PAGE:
Arkansas, indicating that Cox already provided broadband service to Windstream’s proposed
projects in Harrison, Elkins and Mulberry. Despite Cox Communication’s objections against
public subsidization of its competition, Windstream was awarded funding for already served areas.

Rural broadband funding from the American Recovery and Reinvestment Act of 2009 was
intended to subsidize the connection of unserved communities with no access to a broadband
network, such as those in Searcy County, not to serve as corporate welfare for a company with
annual revenue of $4 billion.

Windstream has characterized the provision of broadband service to its customers in rural Searcy
County as “not a sound economic business case” and to do so “would just never make sense.”

According to data supplied by Connect Arkansas, the following list is a survey of communities in
bordering counties that are as remote—if not more so—than Windstream’s unserved areas in
Searcy County; each of these communities has broadband service from a telecommunications
company other than Windstream:

- Deer, Mt. Judea, Ponca, Lurton and Bass in Newton County (Ritter Communications)
- Chimes, Alread and Dennard in Van Buren County (Arkansas Telephone Company)
- Ben-Hur in Pope County (Arkansas Telephone Company)
- Alco, Onia and Timbo in Stone County (Mountain View Telephone Company)
- Pyatt and Bruno in Marion County (North Arkansas Telephone Company)

Giving the lie to Windstream’s argument about the financial insolubility of Searcy County, Ritter
Communications also provides broadband service to the northwest Searcy County communities of
Pindall, St. Joe, Woolum and Gilbert. Ritter has been able to establish “a sound economic business
case” for providing broadband to Searcy County, while Windstream treats those in its service area
as technological pariahs. The company is content to collect on our phone bills but not to supply
broadband on those same lines.

Searcy County has seen the closure of one rural school and the consolidation of two others in the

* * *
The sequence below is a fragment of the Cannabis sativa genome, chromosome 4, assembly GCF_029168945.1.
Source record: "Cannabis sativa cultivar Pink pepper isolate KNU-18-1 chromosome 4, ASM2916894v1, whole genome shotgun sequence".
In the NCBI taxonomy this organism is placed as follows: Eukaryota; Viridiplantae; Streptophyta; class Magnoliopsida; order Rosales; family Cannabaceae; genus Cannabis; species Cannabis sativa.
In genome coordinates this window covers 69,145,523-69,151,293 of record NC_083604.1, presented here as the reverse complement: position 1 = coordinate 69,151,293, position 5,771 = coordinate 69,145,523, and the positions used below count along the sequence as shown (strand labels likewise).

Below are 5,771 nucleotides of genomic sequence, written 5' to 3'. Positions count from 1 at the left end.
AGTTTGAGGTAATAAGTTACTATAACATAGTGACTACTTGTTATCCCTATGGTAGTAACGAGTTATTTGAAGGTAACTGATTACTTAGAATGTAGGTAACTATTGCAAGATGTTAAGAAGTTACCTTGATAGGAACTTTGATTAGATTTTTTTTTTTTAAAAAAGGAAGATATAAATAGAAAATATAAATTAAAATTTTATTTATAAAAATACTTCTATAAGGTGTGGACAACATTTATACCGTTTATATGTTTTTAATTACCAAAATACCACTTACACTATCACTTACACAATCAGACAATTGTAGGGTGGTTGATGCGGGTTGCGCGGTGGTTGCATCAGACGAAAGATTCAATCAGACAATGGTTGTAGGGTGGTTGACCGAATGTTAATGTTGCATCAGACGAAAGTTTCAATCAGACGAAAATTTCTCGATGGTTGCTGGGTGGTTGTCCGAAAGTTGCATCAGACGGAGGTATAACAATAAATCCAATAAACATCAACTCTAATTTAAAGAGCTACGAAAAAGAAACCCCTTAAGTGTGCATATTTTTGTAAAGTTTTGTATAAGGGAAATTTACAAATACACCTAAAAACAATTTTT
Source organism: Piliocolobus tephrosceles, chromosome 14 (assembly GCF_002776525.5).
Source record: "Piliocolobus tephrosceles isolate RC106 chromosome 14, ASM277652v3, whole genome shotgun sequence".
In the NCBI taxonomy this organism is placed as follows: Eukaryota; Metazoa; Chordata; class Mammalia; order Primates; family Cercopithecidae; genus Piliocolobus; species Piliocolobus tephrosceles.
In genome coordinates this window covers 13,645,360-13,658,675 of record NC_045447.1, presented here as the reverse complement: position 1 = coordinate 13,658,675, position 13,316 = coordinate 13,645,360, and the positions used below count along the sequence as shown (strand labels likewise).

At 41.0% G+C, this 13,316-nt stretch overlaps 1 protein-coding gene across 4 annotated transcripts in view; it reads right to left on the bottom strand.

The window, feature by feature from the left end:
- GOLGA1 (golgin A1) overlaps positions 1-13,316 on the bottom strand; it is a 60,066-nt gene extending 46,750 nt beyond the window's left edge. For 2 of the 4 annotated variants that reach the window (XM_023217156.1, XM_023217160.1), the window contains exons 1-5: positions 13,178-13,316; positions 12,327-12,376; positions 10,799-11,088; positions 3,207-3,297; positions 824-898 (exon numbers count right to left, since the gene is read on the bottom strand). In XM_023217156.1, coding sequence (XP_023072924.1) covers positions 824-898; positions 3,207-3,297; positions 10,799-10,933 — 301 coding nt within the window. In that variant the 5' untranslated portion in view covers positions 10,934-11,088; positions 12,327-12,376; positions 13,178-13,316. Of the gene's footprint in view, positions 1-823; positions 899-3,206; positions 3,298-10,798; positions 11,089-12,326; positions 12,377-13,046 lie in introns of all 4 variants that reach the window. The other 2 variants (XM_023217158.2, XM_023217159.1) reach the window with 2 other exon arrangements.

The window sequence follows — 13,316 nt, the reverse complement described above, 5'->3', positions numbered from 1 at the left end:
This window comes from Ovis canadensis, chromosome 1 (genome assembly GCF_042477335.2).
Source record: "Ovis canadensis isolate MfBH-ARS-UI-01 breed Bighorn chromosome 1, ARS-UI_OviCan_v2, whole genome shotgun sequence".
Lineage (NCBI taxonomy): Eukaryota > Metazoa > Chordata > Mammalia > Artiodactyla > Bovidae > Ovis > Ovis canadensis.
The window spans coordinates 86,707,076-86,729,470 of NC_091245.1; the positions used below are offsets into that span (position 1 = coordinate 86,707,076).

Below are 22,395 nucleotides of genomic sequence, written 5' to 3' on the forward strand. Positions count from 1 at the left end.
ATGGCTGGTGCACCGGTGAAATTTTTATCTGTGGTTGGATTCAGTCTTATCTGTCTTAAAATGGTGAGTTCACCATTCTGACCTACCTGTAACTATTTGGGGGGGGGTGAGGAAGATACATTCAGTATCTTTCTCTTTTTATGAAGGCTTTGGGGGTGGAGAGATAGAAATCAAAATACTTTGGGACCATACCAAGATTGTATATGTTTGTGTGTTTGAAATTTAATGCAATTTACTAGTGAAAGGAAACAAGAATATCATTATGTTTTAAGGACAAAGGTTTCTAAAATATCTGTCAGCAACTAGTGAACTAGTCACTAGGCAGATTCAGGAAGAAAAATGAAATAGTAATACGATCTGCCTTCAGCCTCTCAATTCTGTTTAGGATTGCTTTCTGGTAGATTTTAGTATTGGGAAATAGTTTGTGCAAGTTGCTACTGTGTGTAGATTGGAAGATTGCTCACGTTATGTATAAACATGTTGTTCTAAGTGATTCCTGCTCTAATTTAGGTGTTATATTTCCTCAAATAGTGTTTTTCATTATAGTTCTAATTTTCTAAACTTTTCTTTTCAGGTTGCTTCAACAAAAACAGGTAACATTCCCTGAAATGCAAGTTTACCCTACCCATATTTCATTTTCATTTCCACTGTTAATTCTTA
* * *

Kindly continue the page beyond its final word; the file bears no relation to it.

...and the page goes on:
last decade alone, so we understand the concept of short-term sacrifice in order to attain long-
term growth. To succeed in the new century, our students need enhanced broadband access at
school as well as service at home, neither of which is possible using Windstream’s current
infrastructure in Searcy County. Windstream, an Arkansas based company, can build toward the
future by ending its discrimination against truly rural areas and investing now in the communities
of Snowball, Witts Springs, Tilly, Welcome Home, Canaan, Oxley, Cozahome and Harriet.

In 2007, Governor Mike Beebe argued, “Our kids deserve broadband infrastructure that connects
them to the Internet and provides technological equity.” Four years later our rural students in
Searcy County are still waiting for Windstream to supply them the broadband infrastructure that
Governor Beebe says they deserve.

For further reading on this issue, please see Gerard Matthews’ article “Not Fit for Broadband” in
the June 24, 2010, edition of the Arkansas Times.

I ask for your attention to this matter.

Sincerely,

Michael J. Horton

Cc: Mike Beebe, Governor of Arkansas
Randy Laverty, State Senator, District 2
Kelley Linck, State Representative, District 86
David Branscum, State Representative, District 90
J.T. Meister, Vice President of State Government Affairs, Windstream Communications
Marie Bruno, Vice President, Connect Arkansas